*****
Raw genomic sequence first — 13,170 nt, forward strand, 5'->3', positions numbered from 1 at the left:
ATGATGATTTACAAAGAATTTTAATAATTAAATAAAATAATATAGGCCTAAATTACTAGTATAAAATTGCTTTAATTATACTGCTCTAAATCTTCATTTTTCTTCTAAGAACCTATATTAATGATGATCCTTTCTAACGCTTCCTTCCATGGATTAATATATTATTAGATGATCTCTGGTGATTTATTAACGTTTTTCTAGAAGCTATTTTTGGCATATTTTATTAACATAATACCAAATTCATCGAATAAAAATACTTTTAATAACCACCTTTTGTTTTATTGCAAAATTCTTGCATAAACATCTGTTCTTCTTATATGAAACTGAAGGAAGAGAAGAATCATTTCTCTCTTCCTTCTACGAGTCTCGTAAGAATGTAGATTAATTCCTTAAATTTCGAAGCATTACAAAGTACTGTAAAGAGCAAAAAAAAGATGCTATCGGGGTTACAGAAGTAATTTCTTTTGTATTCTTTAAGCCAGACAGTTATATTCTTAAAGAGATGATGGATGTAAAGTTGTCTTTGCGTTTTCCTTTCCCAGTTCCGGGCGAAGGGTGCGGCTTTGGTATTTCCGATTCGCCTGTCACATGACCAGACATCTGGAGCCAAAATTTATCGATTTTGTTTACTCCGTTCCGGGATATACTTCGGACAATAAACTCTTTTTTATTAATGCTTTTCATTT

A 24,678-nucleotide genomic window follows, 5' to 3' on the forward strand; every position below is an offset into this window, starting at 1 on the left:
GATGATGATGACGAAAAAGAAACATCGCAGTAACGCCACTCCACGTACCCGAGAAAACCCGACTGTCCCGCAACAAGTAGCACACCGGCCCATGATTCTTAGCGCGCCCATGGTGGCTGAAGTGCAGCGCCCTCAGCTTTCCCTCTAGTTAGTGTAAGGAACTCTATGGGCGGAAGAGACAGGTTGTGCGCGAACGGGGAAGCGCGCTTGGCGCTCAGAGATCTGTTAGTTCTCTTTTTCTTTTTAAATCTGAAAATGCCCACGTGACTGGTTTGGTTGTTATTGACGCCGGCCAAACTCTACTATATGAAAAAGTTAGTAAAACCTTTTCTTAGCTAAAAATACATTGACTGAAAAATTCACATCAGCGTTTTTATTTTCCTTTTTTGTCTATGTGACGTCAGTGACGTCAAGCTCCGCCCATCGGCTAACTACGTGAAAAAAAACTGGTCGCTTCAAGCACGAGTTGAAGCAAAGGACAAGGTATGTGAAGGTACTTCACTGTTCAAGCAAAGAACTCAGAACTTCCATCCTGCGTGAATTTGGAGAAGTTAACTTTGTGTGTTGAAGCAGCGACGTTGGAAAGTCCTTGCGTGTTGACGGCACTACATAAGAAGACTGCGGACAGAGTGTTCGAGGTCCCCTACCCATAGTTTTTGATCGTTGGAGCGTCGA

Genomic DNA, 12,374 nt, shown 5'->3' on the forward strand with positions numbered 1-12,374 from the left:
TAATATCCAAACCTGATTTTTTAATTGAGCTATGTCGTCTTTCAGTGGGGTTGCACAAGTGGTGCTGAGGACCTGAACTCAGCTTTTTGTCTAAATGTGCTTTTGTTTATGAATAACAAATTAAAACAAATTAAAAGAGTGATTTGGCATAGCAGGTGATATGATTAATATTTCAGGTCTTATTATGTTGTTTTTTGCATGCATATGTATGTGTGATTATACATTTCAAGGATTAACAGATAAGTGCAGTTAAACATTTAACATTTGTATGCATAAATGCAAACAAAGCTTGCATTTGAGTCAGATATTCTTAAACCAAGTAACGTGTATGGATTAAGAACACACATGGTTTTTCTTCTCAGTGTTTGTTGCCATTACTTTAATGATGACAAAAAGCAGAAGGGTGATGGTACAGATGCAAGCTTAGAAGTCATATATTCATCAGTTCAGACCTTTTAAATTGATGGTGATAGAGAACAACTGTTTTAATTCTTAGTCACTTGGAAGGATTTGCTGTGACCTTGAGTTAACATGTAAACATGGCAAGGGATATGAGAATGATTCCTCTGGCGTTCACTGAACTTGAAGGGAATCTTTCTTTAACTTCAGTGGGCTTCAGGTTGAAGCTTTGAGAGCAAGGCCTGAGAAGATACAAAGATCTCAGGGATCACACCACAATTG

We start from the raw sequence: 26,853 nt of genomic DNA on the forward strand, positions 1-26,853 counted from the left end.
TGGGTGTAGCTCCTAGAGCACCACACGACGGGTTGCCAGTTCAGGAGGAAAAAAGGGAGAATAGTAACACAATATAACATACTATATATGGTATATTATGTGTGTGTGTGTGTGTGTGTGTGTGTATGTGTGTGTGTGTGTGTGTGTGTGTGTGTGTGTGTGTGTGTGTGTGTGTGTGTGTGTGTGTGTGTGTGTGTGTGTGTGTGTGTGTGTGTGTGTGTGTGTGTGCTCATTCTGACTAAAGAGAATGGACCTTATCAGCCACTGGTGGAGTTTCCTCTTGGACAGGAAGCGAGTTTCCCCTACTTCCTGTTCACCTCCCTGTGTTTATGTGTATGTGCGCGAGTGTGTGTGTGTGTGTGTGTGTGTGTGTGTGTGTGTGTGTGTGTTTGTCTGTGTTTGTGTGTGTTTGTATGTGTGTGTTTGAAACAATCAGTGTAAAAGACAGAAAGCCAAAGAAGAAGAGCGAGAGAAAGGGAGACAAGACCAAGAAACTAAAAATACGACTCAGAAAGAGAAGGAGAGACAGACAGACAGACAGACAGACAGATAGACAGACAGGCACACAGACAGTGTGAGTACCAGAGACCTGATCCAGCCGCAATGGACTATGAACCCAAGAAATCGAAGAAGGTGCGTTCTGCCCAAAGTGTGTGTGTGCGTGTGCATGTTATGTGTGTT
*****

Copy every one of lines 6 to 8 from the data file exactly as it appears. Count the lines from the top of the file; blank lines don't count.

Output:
TAATATCCAAACCTGATTTTTTAATTGAGCTATGTCGTCTTTCAGTGGGGTTGCACAAGTGGTGCTGAGGACCTGAACTCAGCTTTTTGTCTAAATGTGCTTTTGTTTATGAATAACAAATTAAAACAAATTAAAAGAGTGATTTGGCATAGCAGGTGATATGATTAATATTTCAGGTCTTATTATGTTGTTTTTTGCATGCATATGTATGTGTGATTATACATTTCAAGGATTAACAGATAAGTGCAGTTAAACATTTAACATTTGTATGCATAAATGCAAACAAAGCTTGCATTTGAGTCAGATATTCTTAAACCAAGTAACGTGTATGGATTAAGAACACACATGGTTTTTCTTCTCAGTGTTTGTTGCCATTACTTTAATGATGACAAAAAGCAGAAGGGTGATGGTACAGATGCAAGCTTAGAAGTCATATATTCATCAGTTCAGACCTTTTAAATTGATGGTGATAGAGAACAACTGTTTTAATTCTTAGTCACTTGGAAGGATTTGCTGTGACCTTGAGTTAACATGTAAACATGGCAAGGGATATGAGAATGATTCCTCTGGCGTTCACTGAACTTGAAGGGAATCTTTCTTTAACTTCAGTGGGCTTCAGGTTGAAGCTTTGAGAGCAAGGCCTGAGAAGATACAAAGATCTCAGGGATCACACCACAATTG

We start from the raw sequence: 26,853 nt of genomic DNA on the forward strand, positions 1-26,853 counted from the left end.
TGGGTGTAGCTCCTAGAGCACCACACGACGGGTTGCCAGTTCAGGAGGAAAAAAGGGAGAATAGTAACACAATATAACATACTATATATGGTATATTATGTGTGTGTGTGTGTGTGTGTGTGTGTATGTGTGTGTGTGTGTGTGTGTGTGTGTGTGTGTGTGTGTGTGTGTGTGTGTGTGTGTGTGTGTGTGTGTGTGTGTGTGTGTGTGTGTGTGTGTGTGTGTGTGCTCATTCTGACTAAAGAGAATGGACCTTATCAGCCACTGGTGGAGTTTCCTCTTGGACAGGAAGCGAGTTTCCCCTACTTCCTGTTCACCTCCCTGTGTTTATGTGTATGTGCGCGAGTGTGTGTGTGTGTGTGTGTGTGTGTGTGTGTGTGTGTGTGTGTTTGTCTGTGTTTGTGTGTGTTTGTATGTGTGTGTTTGAAACAATCAGTGTAAAAGACAGAAAGCCAAAGAAGAAGAGCGAGAGAAAGGGAGACAAGACCAAGAAACTAAAAATACGACTCAGAAAGAGAAGGAGAGACAGACAGACAGACAGACAGACAGATAGACAGACAGGCACACAGACAGTGTGAGTACCAGAGACCTGATCCAGCCGCAATGGACTATGAACCCAAGAAATCGAAGAAGGTGCGTTCTGCCCAAAGTGTGTGTGTGCGTGTGCATGTTATGTGTGTT